The Trashmen – ‘Surfin’ Bird’

Surfin’ Bird was an out-of-the-blue novelty hit for Minneapolis surf-rockers The Trashmen back in the early-60s. It’s a bizarre blast of up-tempo, exuberance that’s endured across five decades, thanks partly to covers by The Cramps and the Ramones, Full Metal Jacket and the endorsement of certain cartoon characters.

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The Trashmen’s original Surfin’ Bird was essentially a cover itself; a surf-rock reimagining of the choruses from two separate songs by the brilliant ’60s doo-wop group The Rivingtons – The Bird Is The Word and Papa Oom Mow Mow.

When it became a highly unlikely hit for The Trashmen it famously featured on a 1964 edition of American Bandstand with their singer/drummer Steve Wahrer lip-synching solo while performing an undignified but memorable chicken dance. He was there on his own because the band’s record company had refused to fly the rest of the band for the recording.

The Cramps started playing Surfin’ Bird live before The Ramones. Johnny admitted, “We heard them doing it, so we started playing it”. The unhinged bubble-gum pop of Surfin’ Bird was perfect for The Ramones anyway. Fast, retro rock ‘n’ roll, comprising three chords and a bunch of lyrical hooks – That IS The Ramones.

It also fitted in with the band’s self-deprecating way of answering the mainstream’s misconceptions about their mental functionality. Whether it was because of their appearance, playing style or the blunt subject matter of their songs, they were often dismissed as unhinged or mentally subnormal. Songs like Pinhead, Gimme Gimme Shock Treatment, Teenage Lobotomy and Surfin’ Bird were their way of hitting back.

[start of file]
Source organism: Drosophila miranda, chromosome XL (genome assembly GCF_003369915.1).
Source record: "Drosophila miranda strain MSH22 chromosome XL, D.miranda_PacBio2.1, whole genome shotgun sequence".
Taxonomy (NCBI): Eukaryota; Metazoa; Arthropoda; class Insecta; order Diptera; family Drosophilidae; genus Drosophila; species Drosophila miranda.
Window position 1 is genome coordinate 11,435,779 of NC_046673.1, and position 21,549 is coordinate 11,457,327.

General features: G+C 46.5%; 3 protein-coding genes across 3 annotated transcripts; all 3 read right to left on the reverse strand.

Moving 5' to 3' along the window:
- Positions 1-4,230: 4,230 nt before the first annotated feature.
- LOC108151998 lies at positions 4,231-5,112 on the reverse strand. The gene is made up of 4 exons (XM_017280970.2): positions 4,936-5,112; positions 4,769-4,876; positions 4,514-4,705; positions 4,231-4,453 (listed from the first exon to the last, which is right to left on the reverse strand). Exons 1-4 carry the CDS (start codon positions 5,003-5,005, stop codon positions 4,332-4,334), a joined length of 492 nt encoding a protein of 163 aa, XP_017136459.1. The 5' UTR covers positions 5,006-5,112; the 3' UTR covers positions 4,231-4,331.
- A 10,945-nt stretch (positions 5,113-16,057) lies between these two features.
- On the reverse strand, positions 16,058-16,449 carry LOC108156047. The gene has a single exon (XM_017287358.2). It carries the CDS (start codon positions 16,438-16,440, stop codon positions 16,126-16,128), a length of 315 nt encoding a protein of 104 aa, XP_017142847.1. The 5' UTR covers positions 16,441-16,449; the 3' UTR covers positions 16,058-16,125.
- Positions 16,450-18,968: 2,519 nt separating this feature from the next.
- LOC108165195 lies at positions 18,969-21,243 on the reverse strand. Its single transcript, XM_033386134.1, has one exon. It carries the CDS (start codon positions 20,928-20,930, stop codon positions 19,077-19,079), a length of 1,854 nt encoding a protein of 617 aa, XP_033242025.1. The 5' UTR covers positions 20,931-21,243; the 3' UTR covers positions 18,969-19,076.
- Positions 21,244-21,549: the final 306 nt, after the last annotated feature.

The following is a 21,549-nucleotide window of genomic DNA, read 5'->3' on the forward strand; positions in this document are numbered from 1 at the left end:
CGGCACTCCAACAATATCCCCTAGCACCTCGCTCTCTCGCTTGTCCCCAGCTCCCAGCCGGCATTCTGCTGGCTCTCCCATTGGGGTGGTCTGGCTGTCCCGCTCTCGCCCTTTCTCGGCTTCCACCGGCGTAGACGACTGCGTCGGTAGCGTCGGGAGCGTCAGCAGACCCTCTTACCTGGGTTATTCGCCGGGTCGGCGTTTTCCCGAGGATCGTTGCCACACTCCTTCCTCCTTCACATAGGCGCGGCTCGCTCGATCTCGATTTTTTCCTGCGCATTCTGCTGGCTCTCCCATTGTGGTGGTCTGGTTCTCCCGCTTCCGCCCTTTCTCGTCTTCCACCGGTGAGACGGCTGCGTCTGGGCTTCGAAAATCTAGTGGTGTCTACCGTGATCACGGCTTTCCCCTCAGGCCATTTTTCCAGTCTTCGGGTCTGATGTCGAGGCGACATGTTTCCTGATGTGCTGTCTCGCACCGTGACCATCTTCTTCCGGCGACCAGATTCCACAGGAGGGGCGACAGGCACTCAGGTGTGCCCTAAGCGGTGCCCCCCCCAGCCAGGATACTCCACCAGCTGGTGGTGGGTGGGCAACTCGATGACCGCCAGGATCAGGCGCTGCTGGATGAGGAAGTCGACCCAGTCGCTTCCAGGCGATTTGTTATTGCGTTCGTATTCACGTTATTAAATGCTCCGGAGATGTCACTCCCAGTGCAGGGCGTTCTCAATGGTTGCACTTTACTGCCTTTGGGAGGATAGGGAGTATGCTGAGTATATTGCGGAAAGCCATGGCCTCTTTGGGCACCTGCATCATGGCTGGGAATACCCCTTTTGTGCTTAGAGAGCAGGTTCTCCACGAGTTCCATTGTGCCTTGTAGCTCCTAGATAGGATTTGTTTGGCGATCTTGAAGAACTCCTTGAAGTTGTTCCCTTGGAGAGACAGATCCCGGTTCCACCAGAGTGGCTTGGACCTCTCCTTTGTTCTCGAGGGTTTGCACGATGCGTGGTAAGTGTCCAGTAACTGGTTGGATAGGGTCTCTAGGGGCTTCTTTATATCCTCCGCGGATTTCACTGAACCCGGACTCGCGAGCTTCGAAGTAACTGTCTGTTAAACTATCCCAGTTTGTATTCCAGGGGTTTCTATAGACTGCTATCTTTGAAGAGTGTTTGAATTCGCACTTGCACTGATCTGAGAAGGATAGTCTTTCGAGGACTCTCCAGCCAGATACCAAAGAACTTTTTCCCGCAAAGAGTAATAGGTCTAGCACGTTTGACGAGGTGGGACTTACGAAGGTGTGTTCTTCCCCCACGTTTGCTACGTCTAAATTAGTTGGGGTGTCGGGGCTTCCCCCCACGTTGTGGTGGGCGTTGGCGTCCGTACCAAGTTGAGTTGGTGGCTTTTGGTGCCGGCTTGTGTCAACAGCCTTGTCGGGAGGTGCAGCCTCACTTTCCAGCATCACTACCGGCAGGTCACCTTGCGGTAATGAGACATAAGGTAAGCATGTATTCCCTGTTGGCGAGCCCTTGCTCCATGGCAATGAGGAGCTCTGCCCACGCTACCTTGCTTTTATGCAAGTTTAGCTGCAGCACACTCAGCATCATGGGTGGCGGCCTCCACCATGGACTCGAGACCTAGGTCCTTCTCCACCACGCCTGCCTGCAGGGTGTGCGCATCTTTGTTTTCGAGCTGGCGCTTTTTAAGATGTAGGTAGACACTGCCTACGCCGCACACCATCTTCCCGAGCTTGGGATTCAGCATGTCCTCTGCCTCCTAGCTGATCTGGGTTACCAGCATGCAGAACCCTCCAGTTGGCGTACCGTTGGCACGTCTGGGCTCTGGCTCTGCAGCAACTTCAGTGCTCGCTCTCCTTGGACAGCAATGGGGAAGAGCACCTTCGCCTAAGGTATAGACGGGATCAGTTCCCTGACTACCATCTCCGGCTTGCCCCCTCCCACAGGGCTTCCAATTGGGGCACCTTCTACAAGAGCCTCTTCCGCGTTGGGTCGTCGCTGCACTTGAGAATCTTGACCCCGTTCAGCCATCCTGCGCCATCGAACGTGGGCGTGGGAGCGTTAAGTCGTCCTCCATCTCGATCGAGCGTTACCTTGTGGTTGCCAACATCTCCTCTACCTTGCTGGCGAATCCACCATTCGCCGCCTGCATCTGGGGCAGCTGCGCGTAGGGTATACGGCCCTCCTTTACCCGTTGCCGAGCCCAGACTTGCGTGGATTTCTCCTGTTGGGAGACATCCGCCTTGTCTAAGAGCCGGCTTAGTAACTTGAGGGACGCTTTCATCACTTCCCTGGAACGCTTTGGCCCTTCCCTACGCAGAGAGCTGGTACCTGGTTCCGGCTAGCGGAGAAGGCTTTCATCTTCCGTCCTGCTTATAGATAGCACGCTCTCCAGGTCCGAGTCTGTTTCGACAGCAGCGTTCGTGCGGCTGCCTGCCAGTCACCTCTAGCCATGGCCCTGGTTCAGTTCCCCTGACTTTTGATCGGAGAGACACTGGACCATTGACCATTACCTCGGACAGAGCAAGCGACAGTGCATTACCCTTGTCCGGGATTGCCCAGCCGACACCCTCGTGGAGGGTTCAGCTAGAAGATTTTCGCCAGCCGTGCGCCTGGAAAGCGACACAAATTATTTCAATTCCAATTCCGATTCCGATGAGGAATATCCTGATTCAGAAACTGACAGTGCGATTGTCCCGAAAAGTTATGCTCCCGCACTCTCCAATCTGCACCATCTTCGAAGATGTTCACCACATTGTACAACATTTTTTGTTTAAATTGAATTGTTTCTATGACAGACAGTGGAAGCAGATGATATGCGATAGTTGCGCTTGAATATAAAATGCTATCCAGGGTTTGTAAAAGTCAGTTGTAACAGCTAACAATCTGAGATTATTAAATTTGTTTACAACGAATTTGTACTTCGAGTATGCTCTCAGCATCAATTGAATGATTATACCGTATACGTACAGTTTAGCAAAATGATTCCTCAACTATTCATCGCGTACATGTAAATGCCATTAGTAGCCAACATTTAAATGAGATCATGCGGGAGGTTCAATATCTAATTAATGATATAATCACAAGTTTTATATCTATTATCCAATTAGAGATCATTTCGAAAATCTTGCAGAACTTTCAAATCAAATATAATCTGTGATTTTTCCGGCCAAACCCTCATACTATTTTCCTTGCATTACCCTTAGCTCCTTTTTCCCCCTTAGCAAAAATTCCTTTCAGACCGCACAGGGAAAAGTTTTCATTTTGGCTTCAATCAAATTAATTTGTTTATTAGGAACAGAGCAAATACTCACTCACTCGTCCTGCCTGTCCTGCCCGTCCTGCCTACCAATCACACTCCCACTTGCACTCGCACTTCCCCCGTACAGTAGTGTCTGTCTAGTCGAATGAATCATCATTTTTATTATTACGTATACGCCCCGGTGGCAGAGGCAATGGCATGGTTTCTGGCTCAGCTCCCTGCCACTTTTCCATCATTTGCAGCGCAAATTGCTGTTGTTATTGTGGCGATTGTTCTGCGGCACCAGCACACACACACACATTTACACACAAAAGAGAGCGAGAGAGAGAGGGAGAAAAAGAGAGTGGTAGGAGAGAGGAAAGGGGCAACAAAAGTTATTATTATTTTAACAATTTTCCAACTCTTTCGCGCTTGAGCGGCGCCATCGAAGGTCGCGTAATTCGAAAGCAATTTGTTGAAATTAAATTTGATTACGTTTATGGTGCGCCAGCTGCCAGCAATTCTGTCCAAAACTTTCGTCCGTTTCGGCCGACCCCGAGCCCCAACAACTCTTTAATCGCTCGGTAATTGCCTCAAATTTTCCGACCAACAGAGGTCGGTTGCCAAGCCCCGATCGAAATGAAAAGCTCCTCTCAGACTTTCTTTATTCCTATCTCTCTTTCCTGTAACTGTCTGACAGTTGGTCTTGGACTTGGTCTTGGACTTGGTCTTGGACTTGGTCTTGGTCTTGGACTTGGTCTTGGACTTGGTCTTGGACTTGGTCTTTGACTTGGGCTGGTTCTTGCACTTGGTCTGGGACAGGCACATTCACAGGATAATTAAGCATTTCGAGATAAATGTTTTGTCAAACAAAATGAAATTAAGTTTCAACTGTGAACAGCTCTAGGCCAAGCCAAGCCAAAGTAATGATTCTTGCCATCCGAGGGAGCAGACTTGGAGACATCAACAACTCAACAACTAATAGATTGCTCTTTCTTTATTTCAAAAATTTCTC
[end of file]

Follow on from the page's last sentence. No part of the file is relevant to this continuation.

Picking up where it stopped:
Obviously everyone now knows that the Ramones were in fact geniuses. They wrote brilliant songs and developed a playing style and complete street gang aesthetic – encompassing the clothes, the shared surnames, the logo that launched ten million t-shirts and the stripped back attack of their live performance – that no band before or since has ever matched.

The Trashmen meanwhile carried on performing until 1967 but never managed another hit, which goes to show, it isn’t as easy to make a career out of fast, three-chord, bubble-gum pop as The Ramones made it look.

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Nick Perry

Nick writes fact, fiction and opinion in various places including
his music blog His musical tastes cover indie, grunge, golden-era hip hop, punk, funk, psychedelia and a big portion of distortion. You can and should follow him on Twitter @NoiseCrumbs.

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